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SQL Join Operations

Oracle Tips by Burleson Consulting

While we will be exploring SQL tuning with joins in Chapter 14, we should have a brief review so that you understand how the type of join operation affects the execution plan for the SQL. While we will investigate each of these join techniques in detail in Chapter 16, let’s take a quick survey of the most common join techniques.

Nested Loops Join

A nested loop join is an operation that has two tables, a smaller inner table and an outer table. Oracle compares each row of the inner set with each row of the outer set and returns those rows that satisfy a condition (see Figure 3-7). A nested loop join is commonly seen in conditions where an index exists on the inner table. If we use nested loop joins, we need to make sure that the proper driving table and the proper driving set are used by the query.

Figure 7: A nested loop join

The nested loop join has the fastest response time in many cases (especially with small intermediate result row sets), but the hash join often offers the best overall throughput and faster performance where the intermediate row set is very large.

Hash Join

A hash join is an operation that performs a full-table scans on the smaller of the two tables (the driving table) and then builds a hash table in RAM memory. The hash table is then used to retrieve the rows in the larger table (see Figure 3-8). There are several types of hash joins, including the hash anti-join for cases of SQL that contains a not in clause followed by a subquery, and a hash semi-join. A hash join is a special case of a join that joins the table in RAM memory. In a hash join, both tables are read via a full-table scan (normally using multiblock reads and parallel query), and the result set is joined in RAM. This procedure can sometimes be faster than a traditional join operation.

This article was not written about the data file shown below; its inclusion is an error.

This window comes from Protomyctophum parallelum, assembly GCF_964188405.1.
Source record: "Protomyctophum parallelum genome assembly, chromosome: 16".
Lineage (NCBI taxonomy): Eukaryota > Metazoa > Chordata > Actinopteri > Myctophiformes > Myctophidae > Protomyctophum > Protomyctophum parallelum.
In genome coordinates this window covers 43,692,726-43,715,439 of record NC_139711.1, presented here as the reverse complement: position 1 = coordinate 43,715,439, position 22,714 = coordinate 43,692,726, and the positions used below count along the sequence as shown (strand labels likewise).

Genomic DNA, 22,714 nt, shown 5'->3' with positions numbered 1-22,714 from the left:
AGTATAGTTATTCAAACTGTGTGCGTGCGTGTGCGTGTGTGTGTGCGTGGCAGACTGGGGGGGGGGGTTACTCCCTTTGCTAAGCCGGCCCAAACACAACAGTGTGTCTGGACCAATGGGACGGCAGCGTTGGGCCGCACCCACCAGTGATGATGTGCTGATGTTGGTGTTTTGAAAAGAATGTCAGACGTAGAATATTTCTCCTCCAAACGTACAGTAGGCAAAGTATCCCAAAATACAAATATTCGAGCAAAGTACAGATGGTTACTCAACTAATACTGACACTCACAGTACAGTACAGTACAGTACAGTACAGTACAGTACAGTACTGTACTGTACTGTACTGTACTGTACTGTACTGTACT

Figure 8: A hash join operation

Oracle provides the hash_multiblock_io_count initialization parameter to determine the number of multiblock reads that are performed by hash joins. We also have the hash anti-join. In the case of a hash anti-join, the SQL optimizer uses a nested loops algorithm for not in subqueries by default, unless the initialization parameter always_anti_join is set to merge or hash and various required conditions are met that allow the transformation of the not in subquery into a sort-merge or hash anti-join. You can place a merge_aj or hash_aj hint in the not in subquery to specify which algorithm the optimizer should use.

This is an excerpt from "Oracle High-Performance SQL Tuning" by Donald K. Burleson, published by Oracle Press.

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